Federico Fellini presents an incredible fresco-like vision of Rome’s social structure 2,000 years ago in which survival and pleasure were man’s sole motivating forces. The $3 million film is as loosely segmented as the original classic Latin satire by Petronius. Fellini and his script collaborators adapted what they wanted from the surviving fragments of the original work and nibbled on other ancient legends and writings – or fictionalized – to complete.
The adventures of two young student vagabonds Encolpio (Martin Potter) and Ascilto (Hiram Keller) – both infatuated with a young boy, Gitone (Max Born) – constitute the bare continuity for a hallucinating view of Roman life.
Big sequence (overlength) is the phantasmagorical banquet of wealthy captain of commerce Trimalchio (Mari Romagnoli) also attended by Encolpio and his poet protector Eumolpus (Salvo Randone). Encolpio is then enslaved aboard ship of Tryphaena (Capucine) and her husband Lichas (Alain Cuny). After escaping to the mainland, Encolpio later finds himself in a labyrinth combatting a Minotaur. His life is spared and he is turned over to insatiable Ariadne, but is shattered to discover a sudden, mysterious impotence.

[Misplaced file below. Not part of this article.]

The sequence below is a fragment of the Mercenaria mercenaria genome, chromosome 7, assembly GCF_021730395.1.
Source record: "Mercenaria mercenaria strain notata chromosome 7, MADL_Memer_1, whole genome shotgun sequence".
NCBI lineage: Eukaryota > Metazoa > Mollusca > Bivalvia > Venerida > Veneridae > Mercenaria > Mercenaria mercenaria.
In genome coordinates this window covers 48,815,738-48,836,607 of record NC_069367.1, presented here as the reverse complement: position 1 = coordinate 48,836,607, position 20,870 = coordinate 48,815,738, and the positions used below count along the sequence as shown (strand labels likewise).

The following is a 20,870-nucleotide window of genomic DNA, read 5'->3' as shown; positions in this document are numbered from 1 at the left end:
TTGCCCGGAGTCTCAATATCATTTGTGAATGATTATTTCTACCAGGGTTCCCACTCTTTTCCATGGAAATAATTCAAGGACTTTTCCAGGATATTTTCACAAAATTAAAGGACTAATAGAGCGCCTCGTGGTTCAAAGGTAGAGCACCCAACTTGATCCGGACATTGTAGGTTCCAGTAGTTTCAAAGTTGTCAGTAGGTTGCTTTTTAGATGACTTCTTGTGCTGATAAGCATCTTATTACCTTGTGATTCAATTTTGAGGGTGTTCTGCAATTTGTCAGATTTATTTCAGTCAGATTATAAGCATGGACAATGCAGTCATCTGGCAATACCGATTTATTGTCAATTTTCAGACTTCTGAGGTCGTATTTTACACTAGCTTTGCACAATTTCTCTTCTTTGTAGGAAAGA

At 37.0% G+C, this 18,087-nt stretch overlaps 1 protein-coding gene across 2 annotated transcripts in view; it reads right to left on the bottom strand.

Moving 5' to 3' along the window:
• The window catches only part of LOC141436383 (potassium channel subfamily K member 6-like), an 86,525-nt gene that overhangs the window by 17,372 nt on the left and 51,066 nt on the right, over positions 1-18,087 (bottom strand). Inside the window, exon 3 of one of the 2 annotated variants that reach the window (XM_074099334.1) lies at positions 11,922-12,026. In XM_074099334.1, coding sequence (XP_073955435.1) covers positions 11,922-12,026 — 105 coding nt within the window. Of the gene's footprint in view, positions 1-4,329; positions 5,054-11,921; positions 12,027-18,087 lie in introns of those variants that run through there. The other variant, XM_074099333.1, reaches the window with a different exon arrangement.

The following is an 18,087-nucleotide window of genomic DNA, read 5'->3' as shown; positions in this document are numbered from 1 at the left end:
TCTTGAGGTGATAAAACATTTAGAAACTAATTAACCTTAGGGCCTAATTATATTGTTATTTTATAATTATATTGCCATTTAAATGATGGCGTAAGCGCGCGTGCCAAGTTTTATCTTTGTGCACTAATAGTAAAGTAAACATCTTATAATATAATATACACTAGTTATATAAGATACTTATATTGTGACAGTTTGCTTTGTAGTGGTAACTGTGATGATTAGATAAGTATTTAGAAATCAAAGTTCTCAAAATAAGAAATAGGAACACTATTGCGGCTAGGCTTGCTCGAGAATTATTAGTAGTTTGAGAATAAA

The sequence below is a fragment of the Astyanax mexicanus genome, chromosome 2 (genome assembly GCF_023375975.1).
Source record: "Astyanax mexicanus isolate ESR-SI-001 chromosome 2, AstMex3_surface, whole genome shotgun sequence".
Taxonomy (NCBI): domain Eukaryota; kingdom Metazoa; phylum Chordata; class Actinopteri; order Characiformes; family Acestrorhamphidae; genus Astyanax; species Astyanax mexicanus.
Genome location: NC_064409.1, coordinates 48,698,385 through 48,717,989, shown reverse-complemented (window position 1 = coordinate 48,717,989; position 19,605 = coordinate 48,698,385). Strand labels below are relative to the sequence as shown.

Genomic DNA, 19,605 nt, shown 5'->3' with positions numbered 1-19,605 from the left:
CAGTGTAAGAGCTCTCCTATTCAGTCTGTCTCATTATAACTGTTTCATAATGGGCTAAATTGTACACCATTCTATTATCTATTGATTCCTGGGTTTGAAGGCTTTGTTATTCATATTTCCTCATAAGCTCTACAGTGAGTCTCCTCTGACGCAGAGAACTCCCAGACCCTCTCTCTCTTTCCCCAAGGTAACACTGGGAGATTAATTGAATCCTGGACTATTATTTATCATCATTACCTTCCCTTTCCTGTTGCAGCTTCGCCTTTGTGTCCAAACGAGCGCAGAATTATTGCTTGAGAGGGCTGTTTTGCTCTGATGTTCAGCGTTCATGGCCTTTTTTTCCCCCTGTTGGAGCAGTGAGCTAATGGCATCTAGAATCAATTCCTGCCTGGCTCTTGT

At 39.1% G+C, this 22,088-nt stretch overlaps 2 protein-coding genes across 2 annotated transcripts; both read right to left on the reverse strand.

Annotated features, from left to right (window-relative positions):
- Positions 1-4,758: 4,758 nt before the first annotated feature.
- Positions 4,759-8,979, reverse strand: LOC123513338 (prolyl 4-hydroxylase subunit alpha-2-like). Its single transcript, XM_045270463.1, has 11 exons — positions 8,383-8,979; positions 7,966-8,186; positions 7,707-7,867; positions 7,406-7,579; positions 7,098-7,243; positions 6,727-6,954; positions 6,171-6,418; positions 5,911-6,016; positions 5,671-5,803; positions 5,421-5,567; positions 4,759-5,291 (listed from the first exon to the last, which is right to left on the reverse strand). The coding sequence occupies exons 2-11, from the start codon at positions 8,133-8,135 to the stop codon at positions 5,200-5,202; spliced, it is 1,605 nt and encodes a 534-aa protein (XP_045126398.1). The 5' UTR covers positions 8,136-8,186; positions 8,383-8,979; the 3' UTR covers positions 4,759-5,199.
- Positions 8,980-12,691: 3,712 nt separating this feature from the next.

Pic is Fellini’s break with the autobiographical in filmmaking. Dialogue in Italian is static and weighs on this vividly visual fresco. Here and there, footage needs explanation or definition.
Danilo Donati’s production design and sets, set dressing and costumes are of award quality. Makeup is also brilliantly innovated by Rino Carbone. Potter and Keller acquit themselves in a difficult debut when the film is at its spectacular height during the first hour.